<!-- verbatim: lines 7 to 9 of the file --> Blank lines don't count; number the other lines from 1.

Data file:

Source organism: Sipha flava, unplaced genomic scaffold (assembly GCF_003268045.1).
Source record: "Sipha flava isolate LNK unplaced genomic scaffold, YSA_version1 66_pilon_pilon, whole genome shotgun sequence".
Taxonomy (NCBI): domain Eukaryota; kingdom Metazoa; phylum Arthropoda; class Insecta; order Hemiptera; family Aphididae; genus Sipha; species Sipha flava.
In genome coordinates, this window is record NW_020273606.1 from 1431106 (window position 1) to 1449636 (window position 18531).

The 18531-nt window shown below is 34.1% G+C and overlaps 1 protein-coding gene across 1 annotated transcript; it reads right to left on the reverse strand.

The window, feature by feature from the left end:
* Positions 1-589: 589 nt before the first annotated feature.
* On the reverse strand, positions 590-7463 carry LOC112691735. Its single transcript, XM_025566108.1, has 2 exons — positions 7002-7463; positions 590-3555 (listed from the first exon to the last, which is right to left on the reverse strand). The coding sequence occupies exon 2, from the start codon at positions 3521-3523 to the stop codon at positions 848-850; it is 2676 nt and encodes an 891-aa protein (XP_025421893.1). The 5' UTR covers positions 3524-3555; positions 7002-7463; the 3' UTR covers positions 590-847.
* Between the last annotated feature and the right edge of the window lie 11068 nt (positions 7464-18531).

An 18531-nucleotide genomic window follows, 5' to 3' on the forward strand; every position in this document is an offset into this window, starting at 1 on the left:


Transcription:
* Positions 1-589: 589 nt before the first annotated feature.
* On the reverse strand, positions 590-7463 carry LOC112691735. Its single transcript, XM_025566108.1, has 2 exons — positions 7002-7463; positions 590-3555 (listed from the first exon to the last, which is right to left on the reverse strand). The coding sequence occupies exon 2, from the start codon at positions 3521-3523 to the stop codon at positions 848-850; it is 2676 nt and encodes an 891-aa protein (XP_025421893.1). The 5' UTR covers positions 3524-3555; positions 7002-7463; the 3' UTR covers positions 590-847.
* Between the last annotated feature and the right edge of the window lie 11068 nt (positions 7464-18531).